LEVINE: I think it has to be. Plus the acquired taste of the association with previous art. And that is something that so few people have the time to do, that there is a tremendous limitation on what they understand as art. The rich who live with art in their collections have a better chance at knowing what is good in art than those who only see the skills in imitating. So the prize winner is usually a Wyeth-like work. Not Wyeth, because Wyeth is an austere artist who paints a very personal look at nature. Very strong on statement. All his imitators see is the highlights and the little details. It’s a shame.

GROTH:  Could you tell me what you think is the defining characteristic of your subject matter? You made reference earlier to being in Brooklyn, and I think you implied that your painting is rooted in your place here.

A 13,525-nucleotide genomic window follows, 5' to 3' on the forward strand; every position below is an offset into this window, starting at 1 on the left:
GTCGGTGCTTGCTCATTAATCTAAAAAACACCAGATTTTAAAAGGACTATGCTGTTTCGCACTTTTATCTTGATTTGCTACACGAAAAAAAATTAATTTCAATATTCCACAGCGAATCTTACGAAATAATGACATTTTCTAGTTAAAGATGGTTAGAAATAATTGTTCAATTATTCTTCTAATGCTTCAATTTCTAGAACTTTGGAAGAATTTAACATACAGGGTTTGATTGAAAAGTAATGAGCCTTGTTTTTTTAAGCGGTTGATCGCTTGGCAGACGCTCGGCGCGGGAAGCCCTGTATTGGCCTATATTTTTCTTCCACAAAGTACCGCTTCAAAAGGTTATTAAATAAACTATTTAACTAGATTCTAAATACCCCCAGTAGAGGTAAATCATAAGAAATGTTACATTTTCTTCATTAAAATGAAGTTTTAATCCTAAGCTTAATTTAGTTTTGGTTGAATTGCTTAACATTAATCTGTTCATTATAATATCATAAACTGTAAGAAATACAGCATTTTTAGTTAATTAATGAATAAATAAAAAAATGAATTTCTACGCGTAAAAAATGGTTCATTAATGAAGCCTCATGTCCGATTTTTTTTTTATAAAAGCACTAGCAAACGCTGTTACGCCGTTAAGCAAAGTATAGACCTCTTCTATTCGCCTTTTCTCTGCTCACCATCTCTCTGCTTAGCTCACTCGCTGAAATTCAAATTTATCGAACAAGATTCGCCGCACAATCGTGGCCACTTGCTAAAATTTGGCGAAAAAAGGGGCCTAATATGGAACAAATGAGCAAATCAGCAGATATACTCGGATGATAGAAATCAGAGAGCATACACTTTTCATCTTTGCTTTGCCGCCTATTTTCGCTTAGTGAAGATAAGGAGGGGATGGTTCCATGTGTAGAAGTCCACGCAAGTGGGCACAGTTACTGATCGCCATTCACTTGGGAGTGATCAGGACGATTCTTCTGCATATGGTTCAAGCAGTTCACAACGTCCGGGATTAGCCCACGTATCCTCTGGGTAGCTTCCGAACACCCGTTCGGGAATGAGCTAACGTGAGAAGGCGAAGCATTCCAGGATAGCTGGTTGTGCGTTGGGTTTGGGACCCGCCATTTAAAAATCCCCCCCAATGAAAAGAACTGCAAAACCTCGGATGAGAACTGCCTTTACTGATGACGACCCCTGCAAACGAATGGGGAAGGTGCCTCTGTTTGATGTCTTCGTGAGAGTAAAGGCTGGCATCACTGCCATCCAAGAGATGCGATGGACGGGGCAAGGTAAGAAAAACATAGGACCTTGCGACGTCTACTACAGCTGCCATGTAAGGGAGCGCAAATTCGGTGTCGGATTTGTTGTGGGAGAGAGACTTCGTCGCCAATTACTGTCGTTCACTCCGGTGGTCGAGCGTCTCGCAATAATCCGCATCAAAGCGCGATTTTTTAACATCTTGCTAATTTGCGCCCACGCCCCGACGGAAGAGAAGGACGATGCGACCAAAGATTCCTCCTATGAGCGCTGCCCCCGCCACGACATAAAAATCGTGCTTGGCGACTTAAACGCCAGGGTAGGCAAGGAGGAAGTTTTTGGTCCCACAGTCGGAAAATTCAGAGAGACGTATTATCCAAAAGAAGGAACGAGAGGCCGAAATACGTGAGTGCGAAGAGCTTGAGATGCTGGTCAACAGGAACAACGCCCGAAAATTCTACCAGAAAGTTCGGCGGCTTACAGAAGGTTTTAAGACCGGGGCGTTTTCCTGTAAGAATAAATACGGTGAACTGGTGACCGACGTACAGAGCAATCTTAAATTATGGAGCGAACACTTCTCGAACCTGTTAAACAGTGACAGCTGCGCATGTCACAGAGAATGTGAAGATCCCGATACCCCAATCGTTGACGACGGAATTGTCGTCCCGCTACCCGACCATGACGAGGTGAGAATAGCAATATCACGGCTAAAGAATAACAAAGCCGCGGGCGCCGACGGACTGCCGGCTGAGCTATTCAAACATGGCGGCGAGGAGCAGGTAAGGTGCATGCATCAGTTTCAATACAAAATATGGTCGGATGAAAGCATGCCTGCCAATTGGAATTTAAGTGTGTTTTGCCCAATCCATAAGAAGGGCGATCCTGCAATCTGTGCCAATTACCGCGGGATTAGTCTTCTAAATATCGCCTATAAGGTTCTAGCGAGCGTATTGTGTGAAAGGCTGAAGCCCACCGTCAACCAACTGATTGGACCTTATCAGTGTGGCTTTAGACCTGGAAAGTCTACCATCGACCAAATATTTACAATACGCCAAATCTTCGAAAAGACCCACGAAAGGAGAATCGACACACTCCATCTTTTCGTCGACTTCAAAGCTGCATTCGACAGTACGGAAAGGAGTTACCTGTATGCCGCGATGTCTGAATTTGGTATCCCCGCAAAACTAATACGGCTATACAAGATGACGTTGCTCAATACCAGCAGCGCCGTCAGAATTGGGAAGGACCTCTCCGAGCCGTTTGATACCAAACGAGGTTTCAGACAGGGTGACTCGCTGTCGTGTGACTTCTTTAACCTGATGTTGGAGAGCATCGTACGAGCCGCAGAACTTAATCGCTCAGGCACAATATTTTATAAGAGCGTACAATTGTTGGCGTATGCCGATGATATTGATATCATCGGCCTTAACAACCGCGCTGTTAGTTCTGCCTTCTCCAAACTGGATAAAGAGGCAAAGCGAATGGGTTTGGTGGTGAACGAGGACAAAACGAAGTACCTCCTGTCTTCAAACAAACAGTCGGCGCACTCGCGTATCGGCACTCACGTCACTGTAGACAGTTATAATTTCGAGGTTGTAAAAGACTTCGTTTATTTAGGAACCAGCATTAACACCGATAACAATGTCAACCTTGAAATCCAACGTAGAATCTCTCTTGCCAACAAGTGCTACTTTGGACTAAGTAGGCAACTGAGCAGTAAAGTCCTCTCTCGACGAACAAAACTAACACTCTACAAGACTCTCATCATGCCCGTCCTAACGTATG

LEVINE: When I paint in the shop, one of the saddest things is the question that comes back to you from the people that you’re painting: “Why me? I’m not somebody. What I do is not important.” There has been no attention to what they do. Now, there’s a caricature of that under a false sense of what the Communist countries did. Everybody got a medal. Medals told you that you were important, and that’s a joke too. But what’s sad is the lack of a sense of what they contributed. What I am fascinated by is just the fact that the people in Brooklyn, this huge borough of people, contributed everything to what makes New York tick, and they get no recompense, either in recognition or in money. Everything goes out from Brooklyn, nothing comes back. We pay more money out in taxes that never comes back to our parks; they go out for better care of Central Park. The tennis courts are better attended to in Manhattan than they are here. So is an involvement with paying a certain celebration of this anonymity which really is the basis of everything. I have a limited number of areas that I can possibly cover. It’s not even easy to get into a shop.

GROTH:  When you say ‘shop,’ what do you mean?